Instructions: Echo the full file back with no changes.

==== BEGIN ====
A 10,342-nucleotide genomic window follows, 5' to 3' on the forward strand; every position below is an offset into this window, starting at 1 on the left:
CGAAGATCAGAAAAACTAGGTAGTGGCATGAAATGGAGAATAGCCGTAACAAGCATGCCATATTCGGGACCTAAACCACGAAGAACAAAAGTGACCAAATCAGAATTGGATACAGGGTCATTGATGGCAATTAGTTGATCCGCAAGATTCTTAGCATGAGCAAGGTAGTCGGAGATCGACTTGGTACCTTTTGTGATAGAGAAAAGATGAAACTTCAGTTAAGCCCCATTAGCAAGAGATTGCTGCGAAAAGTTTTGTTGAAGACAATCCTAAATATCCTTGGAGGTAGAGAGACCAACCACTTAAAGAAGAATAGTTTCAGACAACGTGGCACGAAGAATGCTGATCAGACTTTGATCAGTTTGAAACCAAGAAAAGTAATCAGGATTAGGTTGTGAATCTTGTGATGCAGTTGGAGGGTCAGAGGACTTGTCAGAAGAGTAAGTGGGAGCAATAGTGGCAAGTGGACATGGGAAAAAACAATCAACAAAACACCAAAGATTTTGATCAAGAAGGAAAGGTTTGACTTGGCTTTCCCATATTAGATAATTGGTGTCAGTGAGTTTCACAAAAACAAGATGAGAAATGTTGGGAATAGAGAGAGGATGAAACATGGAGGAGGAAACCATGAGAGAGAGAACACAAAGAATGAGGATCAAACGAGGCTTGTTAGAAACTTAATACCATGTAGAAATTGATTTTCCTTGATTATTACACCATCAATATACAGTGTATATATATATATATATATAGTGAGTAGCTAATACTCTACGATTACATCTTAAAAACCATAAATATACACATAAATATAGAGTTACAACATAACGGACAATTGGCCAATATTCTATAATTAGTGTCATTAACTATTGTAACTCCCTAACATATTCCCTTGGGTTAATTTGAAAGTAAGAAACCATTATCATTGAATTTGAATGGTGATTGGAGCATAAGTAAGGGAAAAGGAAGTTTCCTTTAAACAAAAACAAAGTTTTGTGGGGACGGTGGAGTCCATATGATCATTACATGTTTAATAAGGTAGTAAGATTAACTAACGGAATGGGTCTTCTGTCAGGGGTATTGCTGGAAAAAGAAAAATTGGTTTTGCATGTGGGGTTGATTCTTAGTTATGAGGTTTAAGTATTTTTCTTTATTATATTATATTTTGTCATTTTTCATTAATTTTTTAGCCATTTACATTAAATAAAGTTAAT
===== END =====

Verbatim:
A 10,342-nucleotide genomic window follows, 5' to 3' on the forward strand; every position below is an offset into this window, starting at 1 on the left:
CGAAGATCAGAAAAACTAGGTAGTGGCATGAAATGGAGAATAGCCGTAACAAGCATGCCATATTCGGGACCTAAACCACGAAGAACAAAAGTGACCAAATCAGAATTGGATACAGGGTCATTGATGGCAATTAGTTGATCCGCAAGATTCTTAGCATGAGCAAGGTAGTCGGAGATCGACTTGGTACCTTTTGTGATAGAGAAAAGATGAAACTTCAGTTAAGCCCCATTAGCAAGAGATTGCTGCGAAAAGTTTTGTTGAAGACAATCCTAAATATCCTTGGAGGTAGAGAGACCAACCACTTAAAGAAGAATAGTTTCAGACAACGTGGCACGAAGAATGCTGATCAGACTTTGATCAGTTTGAAACCAAGAAAAGTAATCAGGATTAGGTTGTGAATCTTGTGATGCAGTTGGAGGGTCAGAGGACTTGTCAGAAGAGTAAGTGGGAGCAATAGTGGCAAGTGGACATGGGAAAAAACAATCAACAAAACACCAAAGATTTTGATCAAGAAGGAAAGGTTTGACTTGGCTTTCCCATATTAGATAATTGGTGTCAGTGAGTTTCACAAAAACAAGATGAGAAATGTTGGGAATAGAGAGAGGATGAAACATGGAGGAGGAAACCATGAGAGAGAGAACACAAAGAATGAGGATCAAACGAGGCTTGTTAGAAACTTAATACCATGTAGAAATTGATTTTCCTTGATTATTACACCATCAATATACAGTGTATATATATATATATATATAGTGAGTAGCTAATACTCTACGATTACATCTTAAAAACCATAAATATACACATAAATATAGAGTTACAACATAACGGACAATTGGCCAATATTCTATAATTAGTGTCATTAACTATTGTAACTCCCTAACATATTCCCTTGGGTTAATTTGAAAGTAAGAAACCATTATCATTGAATTTGAATGGTGATTGGAGCATAAGTAAGGGAAAAGGAAGTTTCCTTTAAACAAAAACAAAGTTTTGTGGGGACGGTGGAGTCCATATGATCATTACATGTTTAATAAGGTAGTAAGATTAACTAACGGAATGGGTCTTCTGTCAGGGGTATTGCTGGAAAAAGAAAAATTGGTTTTGCATGTGGGGTTGATTCTTAGTTATGAGGTTTAAGTATTTTTCTTTATTATATTATATTTTGTCATTTTTCATTAATTTTTTAGCCATTTACATTAAATAAAGTTAAT